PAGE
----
How Jewish Orthodox women moved their religious practices online during COVID-19

Research from The University of Manchester explores how women in the Jewish Orthodox community have adapted their prayer practices to engage in global, female-only online prayer during the pandemic.

An opportunity for female-only spaces

Female-led public rituals are far from usual in the Jewish Orthodox community; where they do occur, they can be a contentious issue. During the COVID-19 pandemic, women and girls have found themselves marginalised when they entering religious physical spaces – distancing measures have increased their sense of separation.

Dr Katja Stuerzenhofecker, Lecturer in Religion and Gender at Manchester, has investigated the emergence of online spaces for female-only prayer during the pandemic. In a number of cases, the opportunity has been seized to create new communities for women and girls to actively participate in public rituals.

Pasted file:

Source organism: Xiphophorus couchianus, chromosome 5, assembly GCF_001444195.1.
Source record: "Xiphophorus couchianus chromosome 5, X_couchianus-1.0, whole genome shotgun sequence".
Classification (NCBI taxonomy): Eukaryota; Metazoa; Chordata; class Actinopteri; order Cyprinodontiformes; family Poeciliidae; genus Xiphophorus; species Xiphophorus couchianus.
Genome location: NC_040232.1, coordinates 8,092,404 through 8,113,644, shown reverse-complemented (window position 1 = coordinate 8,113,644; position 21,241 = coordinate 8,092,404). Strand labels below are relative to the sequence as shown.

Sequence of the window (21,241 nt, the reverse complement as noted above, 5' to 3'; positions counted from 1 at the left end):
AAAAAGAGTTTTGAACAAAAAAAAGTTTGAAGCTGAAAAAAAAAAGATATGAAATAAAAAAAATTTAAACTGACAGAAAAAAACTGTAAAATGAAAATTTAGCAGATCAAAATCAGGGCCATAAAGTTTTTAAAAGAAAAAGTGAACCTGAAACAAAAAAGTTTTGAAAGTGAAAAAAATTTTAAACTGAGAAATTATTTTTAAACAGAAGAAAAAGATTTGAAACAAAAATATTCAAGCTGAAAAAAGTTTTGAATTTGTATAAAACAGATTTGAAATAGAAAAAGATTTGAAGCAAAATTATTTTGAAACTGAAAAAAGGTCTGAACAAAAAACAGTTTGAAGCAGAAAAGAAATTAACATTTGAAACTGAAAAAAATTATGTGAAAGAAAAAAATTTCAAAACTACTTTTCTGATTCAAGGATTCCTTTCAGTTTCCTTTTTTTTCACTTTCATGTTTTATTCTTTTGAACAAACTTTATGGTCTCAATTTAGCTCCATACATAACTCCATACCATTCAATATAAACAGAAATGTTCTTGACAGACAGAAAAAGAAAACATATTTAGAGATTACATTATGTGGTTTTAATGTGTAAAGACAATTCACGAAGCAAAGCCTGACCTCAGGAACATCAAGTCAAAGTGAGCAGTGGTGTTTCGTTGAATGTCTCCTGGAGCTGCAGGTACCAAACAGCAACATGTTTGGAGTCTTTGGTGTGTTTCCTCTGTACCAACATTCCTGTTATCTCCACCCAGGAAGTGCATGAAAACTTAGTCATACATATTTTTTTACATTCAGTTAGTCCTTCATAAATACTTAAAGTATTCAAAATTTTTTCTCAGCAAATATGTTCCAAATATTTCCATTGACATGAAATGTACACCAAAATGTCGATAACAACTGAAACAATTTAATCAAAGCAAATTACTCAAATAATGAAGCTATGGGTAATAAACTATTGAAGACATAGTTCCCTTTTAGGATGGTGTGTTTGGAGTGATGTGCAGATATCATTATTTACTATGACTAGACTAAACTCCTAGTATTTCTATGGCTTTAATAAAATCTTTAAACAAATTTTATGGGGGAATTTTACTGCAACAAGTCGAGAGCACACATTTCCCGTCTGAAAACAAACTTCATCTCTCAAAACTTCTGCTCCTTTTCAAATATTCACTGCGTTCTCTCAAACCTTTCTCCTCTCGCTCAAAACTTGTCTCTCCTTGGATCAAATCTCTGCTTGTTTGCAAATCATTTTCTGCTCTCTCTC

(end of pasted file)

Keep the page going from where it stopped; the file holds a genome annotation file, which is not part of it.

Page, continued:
The pandemic has acted as a catalyst to get people doing things that we could have been doing before.

A participant in female-only online prayer

Identifying trends in the data

Online communities have utilised platforms such as Zoom and Facebook livestreaming to enable as many as 200 women and girls to simultaneously join together under female leadership. Dr Stuerzenhofecker found that holding these gatherings online has had numerous benefits for participants.

These include:

  • bringing together like-minded women and girls who may be geographically distant;
  • removing several barriers to participation that women encounter in Orthodox synagogues;
  • giving women and girls the opportunity and confidence to sing aloud during prayer;
  • normalising a dedicated public religious space without a male presence.

Adaptions of rituals across numerous religious communities

Dr Stuerzenhofecker’s research is part of the ‘Social Distance, Digital Congregation: British Ritual Innovation under COVID-19' project, led by Manchester Metropolitan University and the University of Chester. The project examines how religious communities across Britain have adapted during the COVID-19 pandemic.

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Meet the researcher